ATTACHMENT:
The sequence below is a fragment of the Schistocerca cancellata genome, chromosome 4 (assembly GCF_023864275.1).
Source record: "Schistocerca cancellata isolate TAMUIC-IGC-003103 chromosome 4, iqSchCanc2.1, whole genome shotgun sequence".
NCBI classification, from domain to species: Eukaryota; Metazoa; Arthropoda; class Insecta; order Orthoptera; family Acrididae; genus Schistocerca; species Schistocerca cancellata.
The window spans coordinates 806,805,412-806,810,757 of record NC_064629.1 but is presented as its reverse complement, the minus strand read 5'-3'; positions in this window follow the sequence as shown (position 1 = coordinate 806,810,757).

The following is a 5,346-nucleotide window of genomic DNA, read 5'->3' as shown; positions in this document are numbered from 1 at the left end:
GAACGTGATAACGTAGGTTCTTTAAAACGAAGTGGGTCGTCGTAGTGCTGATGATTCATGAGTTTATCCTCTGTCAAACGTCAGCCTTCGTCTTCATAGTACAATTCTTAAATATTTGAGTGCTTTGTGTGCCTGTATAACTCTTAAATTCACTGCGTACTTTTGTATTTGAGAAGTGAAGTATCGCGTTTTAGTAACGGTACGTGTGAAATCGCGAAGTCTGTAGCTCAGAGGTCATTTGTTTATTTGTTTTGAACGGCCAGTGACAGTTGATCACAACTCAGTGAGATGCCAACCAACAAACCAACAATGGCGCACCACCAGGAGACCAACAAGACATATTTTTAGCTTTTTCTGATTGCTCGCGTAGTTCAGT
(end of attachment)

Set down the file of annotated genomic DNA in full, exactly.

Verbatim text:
The sequence below is a fragment of the Schistocerca cancellata genome, chromosome 4 (assembly GCF_023864275.1).
Source record: "Schistocerca cancellata isolate TAMUIC-IGC-003103 chromosome 4, iqSchCanc2.1, whole genome shotgun sequence".
NCBI classification, from domain to species: Eukaryota; Metazoa; Arthropoda; class Insecta; order Orthoptera; family Acrididae; genus Schistocerca; species Schistocerca cancellata.
The window spans coordinates 806,805,412-806,810,757 of record NC_064629.1 but is presented as its reverse complement, the minus strand read 5'-3'; positions in this window follow the sequence as shown (position 1 = coordinate 806,810,757).

The following is a 5,346-nucleotide window of genomic DNA, read 5'->3' as shown; positions in this document are numbered from 1 at the left end:
GAACGTGATAACGTAGGTTCTTTAAAACGAAGTGGGTCGTCGTAGTGCTGATGATTCATGAGTTTATCCTCTGTCAAACGTCAGCCTTCGTCTTCATAGTACAATTCTTAAATATTTGAGTGCTTTGTGTGCCTGTATAACTCTTAAATTCACTGCGTACTTTTGTATTTGAGAAGTGAAGTATCGCGTTTTAGTAACGGTACGTGTGAAATCGCGAAGTCTGTAGCTCAGAGGTCATTTGTTTATTTGTTTTGAACGGCCAGTGACAGTTGATCACAACTCAGTGAGATGCCAACCAACAAACCAACAATGGCGCACCACCAGGAGACCAACAAGACATATTTTTAGCTTTTTCTGATTGCTCGCGTAGTTCAGT